We offered to contribute to the restaurant owner for the meal, but the he refused. He wanted us to enjoy our Thanksgiving and remember the generosity of the people of Silverton- which we certainly will.
Pressing onward, we drove north along a road called the Million Dollar Highway. In today’s money, a million dollars probably couldn’t pave a half-mile of this road, but it has a nice ring to it. The road climbed and climbed and climbed until we reached Red Mountain Pass at 11,018 ft above sea level. From here, the road changed drastically as we dropped into the steep Uncompahgre Gorge. The guardrails disappeared and the curves sharpened. The road now cut into a cliff. The gorge was so steep that it was snow free.
30-minutes of downhill driving led us to the town of Ouray below the snowline. Known as the Switzerland of America for its stunning location, Ouray is also the Ice Climbing Capital of North America.
Just up-canyon from the town is the world-famous Ouray Ice Park. Here, the town installed sprinklers above the gorge to create ice waterfalls for climbing.
We met the caretaker of the park. He had a massive beard and was wearing shorts and flip flops despite the 28-degree weather. Our new friend explained that people come from all over the world to climb in Ouray. The park is free to the public, but the park encourages climbers to purchase a membership to support its maintenance. The water used to create the waterfalls is actually redirected water from the river below. I would think that this park would be quite a sight to see in mid-winter. However in November, it was still too warm for the ice falls to form.
The town of Ouray was quite charming. Three things surprised me about the town. First, Ouray is actually the county seat of its own county. Can’t imagine much more than a few thousand people live there. Second, the main road is the only paved road in town. Everything else is improved dirt. Third, there is a huge public hot spring in town. Unfortunately, it was undergoing a renovation while we were. Guess I will have to go back.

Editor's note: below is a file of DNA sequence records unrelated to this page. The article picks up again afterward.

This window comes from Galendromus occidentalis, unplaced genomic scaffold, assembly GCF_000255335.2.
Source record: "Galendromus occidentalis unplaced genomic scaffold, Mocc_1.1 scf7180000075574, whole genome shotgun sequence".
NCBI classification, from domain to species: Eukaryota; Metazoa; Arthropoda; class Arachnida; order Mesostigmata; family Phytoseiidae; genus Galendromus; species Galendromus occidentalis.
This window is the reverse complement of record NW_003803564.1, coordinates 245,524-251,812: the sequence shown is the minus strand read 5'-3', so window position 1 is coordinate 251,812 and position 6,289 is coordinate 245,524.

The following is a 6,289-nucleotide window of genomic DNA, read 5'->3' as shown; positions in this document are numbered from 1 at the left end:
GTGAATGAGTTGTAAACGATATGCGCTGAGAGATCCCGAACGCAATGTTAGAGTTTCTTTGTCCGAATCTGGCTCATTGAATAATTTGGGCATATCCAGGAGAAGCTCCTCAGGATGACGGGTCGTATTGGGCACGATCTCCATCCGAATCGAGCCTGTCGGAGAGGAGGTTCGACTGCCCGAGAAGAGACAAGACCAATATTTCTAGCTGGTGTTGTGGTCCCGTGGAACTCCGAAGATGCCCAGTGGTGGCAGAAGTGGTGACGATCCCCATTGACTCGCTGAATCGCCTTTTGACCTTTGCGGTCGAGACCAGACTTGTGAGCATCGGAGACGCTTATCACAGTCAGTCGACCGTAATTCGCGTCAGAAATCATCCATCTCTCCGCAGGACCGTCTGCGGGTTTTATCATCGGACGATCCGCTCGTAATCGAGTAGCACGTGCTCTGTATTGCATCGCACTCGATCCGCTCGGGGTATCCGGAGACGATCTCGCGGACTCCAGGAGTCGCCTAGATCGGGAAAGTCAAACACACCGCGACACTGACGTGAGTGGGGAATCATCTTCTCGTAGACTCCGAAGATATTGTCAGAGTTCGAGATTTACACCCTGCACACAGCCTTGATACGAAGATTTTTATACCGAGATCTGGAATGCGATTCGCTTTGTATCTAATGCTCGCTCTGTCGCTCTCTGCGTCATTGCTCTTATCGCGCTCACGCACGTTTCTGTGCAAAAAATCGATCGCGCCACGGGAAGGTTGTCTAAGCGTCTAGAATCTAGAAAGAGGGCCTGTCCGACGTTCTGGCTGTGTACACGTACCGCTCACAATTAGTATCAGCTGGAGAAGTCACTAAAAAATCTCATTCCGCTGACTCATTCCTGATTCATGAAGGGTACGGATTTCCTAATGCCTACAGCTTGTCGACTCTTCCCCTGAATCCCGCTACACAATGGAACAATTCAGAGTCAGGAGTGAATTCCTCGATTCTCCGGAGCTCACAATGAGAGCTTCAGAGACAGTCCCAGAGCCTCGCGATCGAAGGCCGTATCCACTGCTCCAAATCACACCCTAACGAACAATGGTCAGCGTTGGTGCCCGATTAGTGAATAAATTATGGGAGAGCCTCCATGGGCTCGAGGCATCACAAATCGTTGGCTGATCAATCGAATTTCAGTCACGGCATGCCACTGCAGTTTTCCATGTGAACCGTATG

It was now 3pm and we were worried about driving the mountain passes in the dark, so we hurried back to Durango. Since we knew the road, we were able to move quicker and returned in just 90 minutes.
Back in Durango, we napped and then headed over to the historic Strater Hotel for our second Thanksgiving dinner. The meal was just as delicious as lunch. The buffet stretched into 3 rooms!! Needless to say, my dad and I passed out from food comas immediately after returning to our hotel.
We woke up early and hit the road right around 7:45 am. The road west of Durango climbed up a small mountain pass that paled in comparison to anything we saw yesterday. After reaching the pass, the landscape opened up into a wide plain. This was where the Rockies ended and the Colorado Plateau began.
Dropping into the plain, we continued through the town of Mancos to Mesa Verde National Park.
Mesa Verde, a UNESCO World Heritage Site, contains the most famous ruins in the Southwest. While most people know Mesa Verde for its cliff-dwellings, the first settlements in the area were actually built on top of the mesa. The Anasazi lived on the mesa-tops from about 500-1200. Around 1200, they moved underneath the mesas- most likely for defensive purposes. By 1300, Mesa Verde-along with virtually every other Anasazi settlement in the area- was abandoned.
The descendants of these people then moved both west to the Hopi mesas of Arizona and southeast to the Rio Grande valley of central New Mexico. They are now called the Hopi, Navajo, and modern Puebloan peoples.
Something not obvious to the virtual tourist is just how large Mesa Verde actually is. From the visitor center, it is more than 20 miles up to the Mesa Top. From there, there are 3 loop roads that are each 3-7 miles long. Each loop road has 5 or so stops to look down on the cliff dwellings. During the summer, you can tour some of the larger dwellings with park rangers.